Bottom-line: South Sudan has ‘Failed State’ written all over it.

Sufyan bin Uzayr is the author of Sufism: A Brief History. He writes for several print and online publications, and regularly blogs about issues of contemporary relevance at Political Periscope. You can also connect with him using Facebook or Google+ or email him at

  • Ghol Chot

    Sufyan bi Uzayr,
    You arabs still hope that South Sudan will rejoin your evil is unthinkable in North Sudan. Even if the Dinkas and Nuers rip themselves apart; they don’t want to have anything to do with arabs, never ever again.

    Any white skin people always take advantage of black people and now the black people of Sudan want their status back. Arabs and Europeans will continue to play their claim of being more superior to black people, but in Sudan; we don’t those bulls**ts.

    The North Sudan arabs should make a better deal with the Furs people, for Southern Khordupan and Southern Blue Nile though, the arab North Sudan must let it decides whether to join South Sudan or be independence.

    Sudanese people are back. They want their peoples freed.

    • Sufyan bin Uzayr

      I would’ve loved reading your comment, had it not been for the opening phrase: “you arabs”.
      Wanna know a secret? I’m not an Arab. :)

      • Big Dee

        But you think like one…..if war categorises a country as a failed state, then Sudan is one of them, Do you forget Darfur, Blue Nile and North and South Kordofan, and even the disgruntled East sudan? We will sort our house in Junub, We better kill ourselves and be free than be killed in Millions and enslaved like Arabs did…….so whether you are an Arab or not….it is irrelevant here, your name suggest you are closer to them than Ghol Chot is!!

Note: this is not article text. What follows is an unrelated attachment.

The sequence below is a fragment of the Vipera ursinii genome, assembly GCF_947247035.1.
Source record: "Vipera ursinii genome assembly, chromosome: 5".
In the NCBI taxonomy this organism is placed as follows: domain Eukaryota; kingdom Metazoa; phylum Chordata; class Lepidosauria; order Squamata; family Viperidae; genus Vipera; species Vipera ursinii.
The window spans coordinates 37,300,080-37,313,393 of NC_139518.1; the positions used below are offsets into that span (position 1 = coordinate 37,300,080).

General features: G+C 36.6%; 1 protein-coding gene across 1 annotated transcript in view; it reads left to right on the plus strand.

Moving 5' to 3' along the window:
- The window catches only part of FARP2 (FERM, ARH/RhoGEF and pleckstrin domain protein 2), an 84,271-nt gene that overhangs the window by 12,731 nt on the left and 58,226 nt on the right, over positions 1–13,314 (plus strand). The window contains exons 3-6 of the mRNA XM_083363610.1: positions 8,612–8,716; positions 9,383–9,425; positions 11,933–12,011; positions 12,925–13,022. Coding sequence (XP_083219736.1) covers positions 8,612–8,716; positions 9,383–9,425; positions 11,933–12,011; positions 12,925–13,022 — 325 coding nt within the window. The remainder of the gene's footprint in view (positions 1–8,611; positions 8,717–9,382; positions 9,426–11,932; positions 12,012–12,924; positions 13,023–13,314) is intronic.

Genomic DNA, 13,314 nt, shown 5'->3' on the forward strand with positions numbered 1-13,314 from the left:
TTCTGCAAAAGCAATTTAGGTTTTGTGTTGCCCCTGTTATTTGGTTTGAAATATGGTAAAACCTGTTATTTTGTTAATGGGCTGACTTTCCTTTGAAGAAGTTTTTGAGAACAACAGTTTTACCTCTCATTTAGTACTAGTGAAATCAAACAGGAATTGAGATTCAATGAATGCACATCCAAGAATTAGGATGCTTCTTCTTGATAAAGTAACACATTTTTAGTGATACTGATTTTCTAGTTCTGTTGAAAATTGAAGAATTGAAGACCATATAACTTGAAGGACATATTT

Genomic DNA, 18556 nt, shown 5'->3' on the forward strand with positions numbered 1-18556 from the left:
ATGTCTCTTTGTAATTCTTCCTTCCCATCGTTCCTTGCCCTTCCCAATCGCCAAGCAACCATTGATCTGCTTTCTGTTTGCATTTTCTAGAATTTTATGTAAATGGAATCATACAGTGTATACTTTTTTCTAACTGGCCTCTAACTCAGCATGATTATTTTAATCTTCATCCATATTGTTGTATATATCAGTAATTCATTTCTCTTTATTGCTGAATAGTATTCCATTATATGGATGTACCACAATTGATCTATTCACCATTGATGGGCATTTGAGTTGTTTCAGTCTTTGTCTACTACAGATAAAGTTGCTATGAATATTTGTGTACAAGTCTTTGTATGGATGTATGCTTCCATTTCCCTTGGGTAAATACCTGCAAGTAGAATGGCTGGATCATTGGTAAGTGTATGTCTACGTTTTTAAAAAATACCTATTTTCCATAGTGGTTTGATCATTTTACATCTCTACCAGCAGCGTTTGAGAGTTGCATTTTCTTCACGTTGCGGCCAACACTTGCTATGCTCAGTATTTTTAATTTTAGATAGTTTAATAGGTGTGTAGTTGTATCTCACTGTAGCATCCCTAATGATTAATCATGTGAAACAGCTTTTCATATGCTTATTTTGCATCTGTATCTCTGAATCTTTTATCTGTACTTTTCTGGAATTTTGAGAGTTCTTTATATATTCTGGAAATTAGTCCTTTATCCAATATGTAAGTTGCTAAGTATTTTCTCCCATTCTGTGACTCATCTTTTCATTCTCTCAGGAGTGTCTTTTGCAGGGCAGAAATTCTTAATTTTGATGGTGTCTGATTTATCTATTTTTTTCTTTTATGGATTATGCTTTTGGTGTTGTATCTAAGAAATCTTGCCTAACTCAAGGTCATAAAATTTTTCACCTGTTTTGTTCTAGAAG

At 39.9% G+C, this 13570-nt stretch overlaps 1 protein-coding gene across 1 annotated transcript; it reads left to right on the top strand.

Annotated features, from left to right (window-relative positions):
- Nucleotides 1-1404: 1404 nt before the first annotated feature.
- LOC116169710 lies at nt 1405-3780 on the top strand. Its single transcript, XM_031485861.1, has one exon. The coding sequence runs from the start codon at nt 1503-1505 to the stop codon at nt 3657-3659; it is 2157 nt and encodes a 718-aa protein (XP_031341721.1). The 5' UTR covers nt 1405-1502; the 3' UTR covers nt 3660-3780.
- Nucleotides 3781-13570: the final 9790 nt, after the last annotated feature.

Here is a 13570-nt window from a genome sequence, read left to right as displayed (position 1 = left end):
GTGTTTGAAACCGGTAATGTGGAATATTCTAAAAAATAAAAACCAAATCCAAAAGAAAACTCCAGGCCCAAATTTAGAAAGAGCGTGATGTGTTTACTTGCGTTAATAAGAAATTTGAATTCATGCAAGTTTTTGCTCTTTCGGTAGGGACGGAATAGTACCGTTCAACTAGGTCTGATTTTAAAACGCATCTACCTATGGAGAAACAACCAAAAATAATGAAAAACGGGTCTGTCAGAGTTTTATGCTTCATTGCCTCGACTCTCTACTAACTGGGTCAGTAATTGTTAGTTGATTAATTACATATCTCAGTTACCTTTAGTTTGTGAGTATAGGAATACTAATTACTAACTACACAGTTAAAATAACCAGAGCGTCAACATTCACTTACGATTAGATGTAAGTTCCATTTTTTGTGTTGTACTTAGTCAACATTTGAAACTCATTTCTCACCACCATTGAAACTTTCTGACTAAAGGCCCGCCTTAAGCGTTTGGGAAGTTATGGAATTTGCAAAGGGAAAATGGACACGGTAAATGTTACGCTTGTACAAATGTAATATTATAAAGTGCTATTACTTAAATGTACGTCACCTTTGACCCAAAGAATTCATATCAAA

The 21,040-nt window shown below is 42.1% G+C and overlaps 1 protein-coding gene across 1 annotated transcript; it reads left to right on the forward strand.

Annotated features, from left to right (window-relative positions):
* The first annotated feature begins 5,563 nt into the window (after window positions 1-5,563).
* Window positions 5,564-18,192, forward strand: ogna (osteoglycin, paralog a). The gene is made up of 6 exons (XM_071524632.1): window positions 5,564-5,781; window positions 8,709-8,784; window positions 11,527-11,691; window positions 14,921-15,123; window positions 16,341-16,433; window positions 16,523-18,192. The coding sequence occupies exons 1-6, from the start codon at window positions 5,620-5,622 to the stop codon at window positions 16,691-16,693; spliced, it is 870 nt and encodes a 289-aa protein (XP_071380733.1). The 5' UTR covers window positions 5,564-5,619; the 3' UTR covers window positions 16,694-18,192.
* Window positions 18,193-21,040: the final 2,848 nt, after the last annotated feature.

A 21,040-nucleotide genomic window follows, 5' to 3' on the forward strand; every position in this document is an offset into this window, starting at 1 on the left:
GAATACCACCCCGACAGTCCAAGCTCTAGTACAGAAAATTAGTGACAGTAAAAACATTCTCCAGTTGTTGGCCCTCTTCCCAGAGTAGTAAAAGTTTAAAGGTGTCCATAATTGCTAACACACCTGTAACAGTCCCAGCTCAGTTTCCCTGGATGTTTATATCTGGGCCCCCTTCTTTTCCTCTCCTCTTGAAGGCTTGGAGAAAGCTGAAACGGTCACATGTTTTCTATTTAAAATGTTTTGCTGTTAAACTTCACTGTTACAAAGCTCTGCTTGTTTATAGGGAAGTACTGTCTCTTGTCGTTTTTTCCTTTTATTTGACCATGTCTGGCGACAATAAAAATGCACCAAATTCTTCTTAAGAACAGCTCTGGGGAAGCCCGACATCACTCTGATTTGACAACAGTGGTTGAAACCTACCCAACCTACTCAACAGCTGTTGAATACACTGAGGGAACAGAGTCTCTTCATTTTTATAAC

• Sufyan bin Uzayr

          Using someone’s name as a metric to judge their race/ethnicity, and then using the said race/ethnicity to judge their views.

          • Ali

            I am not surprised at all by what is happening in South Sudan. It is simply a case of big fish eat little fish. Media reports in NYC about the civil war in South Sudan leave out which side controls what oil or natural resource facility and who sponsors these fighters. Not only is what happening in south Sudan straight out of the movie “The Wild Geese,” it maintains a racist western attitude that Africans cannot control their countries properly, or at least not like the west. The media in NYC does not say that because their are interests in South Sudan which some rich western interests want to control and they do not want the narrative about what is happening in South Sudan to attract the attention of some serious pan – Africans in the west who might bring unnecessary attention to the South Sudan civil war. Secession makes nations weak, nationalism is a weapon of imperialism and I believe that John Garang is rolling over in his grave.

          • Sufyan bin Uzayr

            Absolutely. Secession is a dangerous tool when used to satisfy baseless demands. South Sudan was a failed state from Day One. Nothing surprising; everything disappointing.

  • Ryan

    This article is factually incorrect and offensive. Self-determination is the right of all people. The South Sudanese voted for their own nation, so they could escape neo-colonialist rule based on historic and fueling future conflict and marginalization by an Arab Islamist government in Khartoum. The conflict in South Sudan right now is due to essential failures by the South Sudanese political leaders. The conflict will only be resolved when they decide to put their peoples’ interests above their own. Military intervention is not a viable solution.

    • Sufyan bin Uzayr

      “Factually incorrect”: Clarify. And do not cite “self-determination” as a fact.